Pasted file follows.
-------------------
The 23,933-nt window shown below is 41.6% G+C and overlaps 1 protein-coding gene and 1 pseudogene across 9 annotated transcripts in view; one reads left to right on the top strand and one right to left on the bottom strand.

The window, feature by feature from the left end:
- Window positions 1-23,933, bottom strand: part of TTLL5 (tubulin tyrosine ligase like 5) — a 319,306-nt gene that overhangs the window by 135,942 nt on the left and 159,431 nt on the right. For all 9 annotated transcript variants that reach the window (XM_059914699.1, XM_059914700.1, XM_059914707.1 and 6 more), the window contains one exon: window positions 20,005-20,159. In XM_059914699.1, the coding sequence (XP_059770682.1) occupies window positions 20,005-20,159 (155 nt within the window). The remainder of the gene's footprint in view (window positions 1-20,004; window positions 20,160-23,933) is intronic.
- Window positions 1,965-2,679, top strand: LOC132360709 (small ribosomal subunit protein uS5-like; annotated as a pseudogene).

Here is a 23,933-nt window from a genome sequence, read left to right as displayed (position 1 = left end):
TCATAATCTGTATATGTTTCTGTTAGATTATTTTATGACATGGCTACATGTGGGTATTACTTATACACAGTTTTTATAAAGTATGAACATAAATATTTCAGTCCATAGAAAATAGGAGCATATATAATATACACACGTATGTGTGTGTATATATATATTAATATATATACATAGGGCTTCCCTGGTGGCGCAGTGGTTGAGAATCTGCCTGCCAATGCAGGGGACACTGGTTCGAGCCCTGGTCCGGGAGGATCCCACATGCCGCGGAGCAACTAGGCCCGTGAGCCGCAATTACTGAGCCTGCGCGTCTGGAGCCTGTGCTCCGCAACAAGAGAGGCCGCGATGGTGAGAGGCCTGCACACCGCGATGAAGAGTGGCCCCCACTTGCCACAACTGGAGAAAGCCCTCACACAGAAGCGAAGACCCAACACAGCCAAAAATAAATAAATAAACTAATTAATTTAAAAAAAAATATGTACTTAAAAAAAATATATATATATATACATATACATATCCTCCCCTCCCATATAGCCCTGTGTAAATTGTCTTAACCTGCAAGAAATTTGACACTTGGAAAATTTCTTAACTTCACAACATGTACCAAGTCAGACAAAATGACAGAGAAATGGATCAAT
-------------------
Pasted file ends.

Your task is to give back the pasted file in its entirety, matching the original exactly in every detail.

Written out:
The 23,933-nt window shown below is 41.6% G+C and overlaps 1 protein-coding gene and 1 pseudogene across 9 annotated transcripts in view; one reads left to right on the top strand and one right to left on the bottom strand.

The window, feature by feature from the left end:
- Window positions 1-23,933, bottom strand: part of TTLL5 (tubulin tyrosine ligase like 5) — a 319,306-nt gene that overhangs the window by 135,942 nt on the left and 159,431 nt on the right. For all 9 annotated transcript variants that reach the window (XM_059914699.1, XM_059914700.1, XM_059914707.1 and 6 more), the window contains one exon: window positions 20,005-20,159. In XM_059914699.1, the coding sequence (XP_059770682.1) occupies window positions 20,005-20,159 (155 nt within the window). The remainder of the gene's footprint in view (window positions 1-20,004; window positions 20,160-23,933) is intronic.
- Window positions 1,965-2,679, top strand: LOC132360709 (small ribosomal subunit protein uS5-like; annotated as a pseudogene).

Here is a 23,933-nt window from a genome sequence, read left to right as displayed (position 1 = left end):
TCATAATCTGTATATGTTTCTGTTAGATTATTTTATGACATGGCTACATGTGGGTATTACTTATACACAGTTTTTATAAAGTATGAACATAAATATTTCAGTCCATAGAAAATAGGAGCATATATAATATACACACGTATGTGTGTGTATATATATATTAATATATATACATAGGGCTTCCCTGGTGGCGCAGTGGTTGAGAATCTGCCTGCCAATGCAGGGGACACTGGTTCGAGCCCTGGTCCGGGAGGATCCCACATGCCGCGGAGCAACTAGGCCCGTGAGCCGCAATTACTGAGCCTGCGCGTCTGGAGCCTGTGCTCCGCAACAAGAGAGGCCGCGATGGTGAGAGGCCTGCACACCGCGATGAAGAGTGGCCCCCACTTGCCACAACTGGAGAAAGCCCTCACACAGAAGCGAAGACCCAACACAGCCAAAAATAAATAAATAAACTAATTAATTTAAAAAAAAATATGTACTTAAAAAAAATATATATATATATACATATACATATCCTCCCCTCCCATATAGCCCTGTGTAAATTGTCTTAACCTGCAAGAAATTTGACACTTGGAAAATTTCTTAACTTCACAACATGTACCAAGTCAGACAAAATGACAGAGAAATGGATCAAT